A year later I left the laboratory sales position. I liked sales so much that I opened up my own Scientific Industrial Supply Co. I would contact manufacturers, put myself on State Bid Lists, incorporate and lease warehouse space.
Being a woman helped as I met the requirement of Women Owned Small Business in state preferred and even economically depressed zip code! Because of the warehouse location, imagine that! It worked for me!
When you think about it, a glass beaker at the end of the day is still a glass beaker. Whether “the end user” is Department of Defense or Department of Energy or Exxon, it’s still a beaker. Whereas, in dentistry “the end user” as it is so often referred to in sales, is the patient. Not the DDS, not the lab but the patient. There again if you would not use the material or product you’re selling or recommending, how do you face yourself in the mirror?
Owning my own business was a wonderful learning and personal growth experience. Knowing that I sold seventeen items that would fly on every shuttle for NASA was a proud moment. I gained the self-confidence to step up and step in and face the challenge only because someone “paid it forward” for me.
After moving back to Texas in 1990, I did dental hygiene and opened a second location of my business. With kids in junior high and high school, hygiene was easier and less time consuming than being CEO and janitor all in the same hour! Remember, the best sales call is just a presentation unless you ask for the order!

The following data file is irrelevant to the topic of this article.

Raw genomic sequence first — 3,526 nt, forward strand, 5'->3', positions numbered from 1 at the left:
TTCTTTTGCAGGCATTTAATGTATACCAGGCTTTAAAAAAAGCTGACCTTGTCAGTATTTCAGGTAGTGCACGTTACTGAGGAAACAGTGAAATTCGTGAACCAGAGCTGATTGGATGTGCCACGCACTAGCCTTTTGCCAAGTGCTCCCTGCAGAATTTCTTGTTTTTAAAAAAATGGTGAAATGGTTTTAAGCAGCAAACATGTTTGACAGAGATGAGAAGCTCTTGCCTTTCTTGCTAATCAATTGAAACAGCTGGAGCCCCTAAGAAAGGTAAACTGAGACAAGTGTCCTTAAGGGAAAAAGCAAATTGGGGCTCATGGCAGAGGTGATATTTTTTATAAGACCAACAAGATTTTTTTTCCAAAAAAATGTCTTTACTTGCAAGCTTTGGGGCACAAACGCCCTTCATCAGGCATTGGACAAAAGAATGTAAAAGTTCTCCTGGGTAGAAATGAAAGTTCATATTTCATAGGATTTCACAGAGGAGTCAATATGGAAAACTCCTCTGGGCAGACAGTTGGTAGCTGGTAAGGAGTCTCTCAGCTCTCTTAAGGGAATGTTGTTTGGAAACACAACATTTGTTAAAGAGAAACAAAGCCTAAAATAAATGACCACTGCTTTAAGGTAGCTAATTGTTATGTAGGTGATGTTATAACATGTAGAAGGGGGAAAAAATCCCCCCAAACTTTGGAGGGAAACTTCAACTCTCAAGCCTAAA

I have been with SHOFU going on fourteen years and have learned so much more than I thought this old brain could hold! I laugh when I think about the job interview, and they asked how many hours of computer time I had. I said three. I guess they had my college transcript. I wasn’t sure. They said OK. The truth is I had probably “played on a computer three hours”. Trust me. They know it now.
The dictionary is the only place I know of where success comes before work. Any success that I might have achieved is because an entire team (the village) has helped me to that level. The rise to the top is slow and laborious, the fall is quick and can stun you, but if you pick yourself up by the boot straps and get on that horse again, tomorrow is another day.
I have so much to be thankful for as we can all lose all our worldly possessions in an instant, but family, friends and relationships are what matters. Money isn’t everything, just a fun way to keep count. If money fixed all your problems, then you really don’t have any.